As a digital marketing agency, we have received hundreds of RFPs. We’re here to guide you in improving the chances of receiving meaningful proposals in return.
Rethinking the RFP
Think of your project as a problem waiting to be solved. The agency partner you seek is the one that can give you an innovative solution that meets your business requirement.
This approach brings perspective to the RFP. When you start by stating the problem vs. providing a list of goods and services, the responding agency can develop a roadmap to quantify, solve and price.
Before you start
There is a distinct difference between them. A good RFP should include a crystal clear description of what you need, as opposed to a “wish list.” If you feel you have to include your “wants,” do so in a separate section.
Start by laying the groundwork.
- Ask your internal teams. They’ll likely interface with this partner, so a needs assessment with them is a great place to start.
- Ask the sales team. If you are seeking measurable business outcomes integrating the sales team early on, you better understand what they need and increase your chances of everybody being onboard. Your sales team may even have candidates in mind for an RFP response that you hadn’t considered.
- Get the technical specs from your teams. The technical requirements can be just as important as KPIs and team needs
Remember that there are three things an agency needs from you to provide a meaningful RFP: your KPIs and goals, a detailed scope of work and your budget.
Quality over quantity
Remember that your RFP’s most important mission is to weed out the agency partners that aren’t a good fit and identify the ones that are. If you make your scope of work too broad, it’s much more difficult to properly compare apples to apples when reviewing the responses. This is what usually leads to large Q&A calls that ultimately leave agencies to decide to either not respond to the request, or leave more questions than answers.
Be upfront about your budget
We understand your inclination to not reveal your budget however, it can drastically improve the quality of responses you get. Providing a target budget streamlines the whole process for everyone. It doesn’t have to be an exact number but a range is super helpful in the process. Getting and disclosing a budget upfront does three things:
- Gets organizational alignment. This will determine the overall worth to your organization including priority, value you are hoping to get from the request, and overall budget impact.
- Limits respondents. It will help weed out the under and overqualified agencies and ultimately make your selection process easier. Those who choose to respond will have a good idea of its value to both of your organizations and can provide a more meaningful proposal.
- Right-sizes the project for the agency: It will help the responders get a sense of “appropriateness.” If the project is within their purview in size, capability and budget, these are the people you want. And, they won’t give you a proposal that’s three times the size of your entire annual marketing budget.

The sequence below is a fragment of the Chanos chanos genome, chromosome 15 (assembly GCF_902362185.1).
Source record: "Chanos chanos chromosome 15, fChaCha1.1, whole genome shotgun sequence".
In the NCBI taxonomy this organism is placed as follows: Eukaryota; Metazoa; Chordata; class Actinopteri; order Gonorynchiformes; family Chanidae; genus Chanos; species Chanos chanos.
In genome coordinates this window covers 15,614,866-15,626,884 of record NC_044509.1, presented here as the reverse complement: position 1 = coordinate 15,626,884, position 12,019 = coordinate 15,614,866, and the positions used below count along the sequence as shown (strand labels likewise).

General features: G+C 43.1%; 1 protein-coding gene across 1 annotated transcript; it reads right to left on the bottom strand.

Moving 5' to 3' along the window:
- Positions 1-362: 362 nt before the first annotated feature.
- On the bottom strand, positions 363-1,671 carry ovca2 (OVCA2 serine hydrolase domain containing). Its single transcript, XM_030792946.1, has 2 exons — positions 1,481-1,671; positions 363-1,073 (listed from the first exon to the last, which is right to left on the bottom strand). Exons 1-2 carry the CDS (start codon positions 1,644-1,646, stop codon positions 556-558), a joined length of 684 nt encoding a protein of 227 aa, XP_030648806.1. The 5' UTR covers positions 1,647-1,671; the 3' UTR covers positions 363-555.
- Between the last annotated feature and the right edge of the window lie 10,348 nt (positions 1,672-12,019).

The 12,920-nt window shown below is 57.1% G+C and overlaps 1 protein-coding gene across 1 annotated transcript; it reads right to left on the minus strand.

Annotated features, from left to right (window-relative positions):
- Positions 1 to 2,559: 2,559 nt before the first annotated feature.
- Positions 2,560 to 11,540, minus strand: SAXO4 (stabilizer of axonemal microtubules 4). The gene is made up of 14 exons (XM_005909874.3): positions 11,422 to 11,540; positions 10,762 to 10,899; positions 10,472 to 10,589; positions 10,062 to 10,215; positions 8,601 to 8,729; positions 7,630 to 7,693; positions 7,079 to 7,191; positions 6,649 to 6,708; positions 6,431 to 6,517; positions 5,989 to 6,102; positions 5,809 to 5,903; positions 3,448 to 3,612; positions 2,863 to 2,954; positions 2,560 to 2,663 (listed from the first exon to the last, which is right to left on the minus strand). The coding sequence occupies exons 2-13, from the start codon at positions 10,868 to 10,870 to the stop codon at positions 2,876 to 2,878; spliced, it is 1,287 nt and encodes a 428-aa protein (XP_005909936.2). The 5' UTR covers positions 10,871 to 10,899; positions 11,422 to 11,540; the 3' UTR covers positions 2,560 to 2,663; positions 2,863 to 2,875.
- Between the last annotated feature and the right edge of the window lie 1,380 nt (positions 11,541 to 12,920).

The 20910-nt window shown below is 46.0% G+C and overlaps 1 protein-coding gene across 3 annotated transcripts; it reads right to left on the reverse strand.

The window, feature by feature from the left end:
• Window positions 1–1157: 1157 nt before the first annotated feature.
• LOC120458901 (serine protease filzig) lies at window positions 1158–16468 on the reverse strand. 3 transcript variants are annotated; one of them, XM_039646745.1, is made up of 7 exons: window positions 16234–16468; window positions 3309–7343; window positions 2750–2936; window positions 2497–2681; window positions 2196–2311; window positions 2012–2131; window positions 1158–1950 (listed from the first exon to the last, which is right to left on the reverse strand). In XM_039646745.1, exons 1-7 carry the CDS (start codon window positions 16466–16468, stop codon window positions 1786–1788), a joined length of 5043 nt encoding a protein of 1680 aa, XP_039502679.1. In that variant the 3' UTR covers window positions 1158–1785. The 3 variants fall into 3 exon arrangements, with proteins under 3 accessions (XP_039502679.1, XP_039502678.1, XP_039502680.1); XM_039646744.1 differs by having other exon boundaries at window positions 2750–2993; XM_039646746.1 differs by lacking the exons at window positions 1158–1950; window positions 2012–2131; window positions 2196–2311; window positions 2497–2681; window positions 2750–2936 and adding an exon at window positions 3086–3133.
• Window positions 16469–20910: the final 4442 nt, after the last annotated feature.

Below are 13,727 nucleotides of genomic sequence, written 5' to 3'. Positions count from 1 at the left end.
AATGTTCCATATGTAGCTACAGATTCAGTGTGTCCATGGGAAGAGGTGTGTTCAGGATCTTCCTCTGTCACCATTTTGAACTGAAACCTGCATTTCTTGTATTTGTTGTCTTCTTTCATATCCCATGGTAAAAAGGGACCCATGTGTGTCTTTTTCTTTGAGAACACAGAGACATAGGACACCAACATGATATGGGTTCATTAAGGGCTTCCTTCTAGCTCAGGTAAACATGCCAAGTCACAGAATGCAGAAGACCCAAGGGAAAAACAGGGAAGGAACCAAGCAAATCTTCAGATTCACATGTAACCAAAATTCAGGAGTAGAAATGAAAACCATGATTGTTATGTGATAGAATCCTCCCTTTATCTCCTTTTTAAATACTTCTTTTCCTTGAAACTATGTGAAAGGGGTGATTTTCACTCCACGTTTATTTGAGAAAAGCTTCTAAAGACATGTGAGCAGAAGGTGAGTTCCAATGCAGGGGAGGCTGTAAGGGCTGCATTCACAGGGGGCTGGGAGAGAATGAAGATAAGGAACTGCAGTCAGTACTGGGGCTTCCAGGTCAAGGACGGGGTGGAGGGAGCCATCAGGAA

When it’s not an option: Ok, so we understand that disclosing budget may not be an option. If it’s not an option, it is even more critical to be as detailed as possible about the desired outcomes and the scope of work.
Agency pro-tip: If you’re finding it difficult to determine the appropriate budget for your project, consider a consultation or a discovery session to help you hone in on specifications and costs. It can be addressed separately in the same RFP, or it can be a separate RFP altogether.
Resist the temptation to use a cattle call approach
It may seem like a good idea to submit your RFP to a service that, in turn, sends it out to a thousand agencies across the country. But do you really want to have to cull through dozens of proposals?
Even if you have a “cheat sheet” to eliminate a third of the proposals upfront, you’ll still end up sifting through proposals – both appropriate and inappropriate – for weeks.
Consider this approach:
- Research. Do a little sleuthing first to determine which agencies may be a good fit for you. Review websites, press releases, blogs and social media channels, then send RFPs to the top contenders. Also, ask for referrals from other professionals in your network.
- Criteria lineup. Determine the criteria that means the most to you. Whether it’s expertise, the type of people you want to work with, or previous similar industry experience, make sure you list out what really matters to you.
- Communication is everything. After you’ve chosen your candidates, make it clear in the cover letter that they’ve been chosen to receive an invitation to respond and they will be more likely to spend the time needed to thoughtfully answer your well-crafted request. Also, follow up with a phone call to ensure the request was received and provide any detailed next steps.
Choosing the winning partner
Once you’ve received the RFP responses, how will you decide which company to work with? Here are some things to consider:
- Previous work: Case studies, industry expertise, and approach to the work. What were the results? Is there any relevance to the outcomes you are looking to achieve? How long ago were the case studies created?
- People: These are the people you’ll be working with so picking the right ones is critical for a successful outcome. Culture, process and overall expertise are critical. But also look for how they communicate and engage. Look for those that are collaborative, passionate and accountable.
- Testimonials: Talk with references and check out client testimonials and reviews.
- Timing: If your deadline is tight, and especially if it is immovable, this will be critical.
- Investment: The price is important, but the value is also the outcome of the results of what your needs are.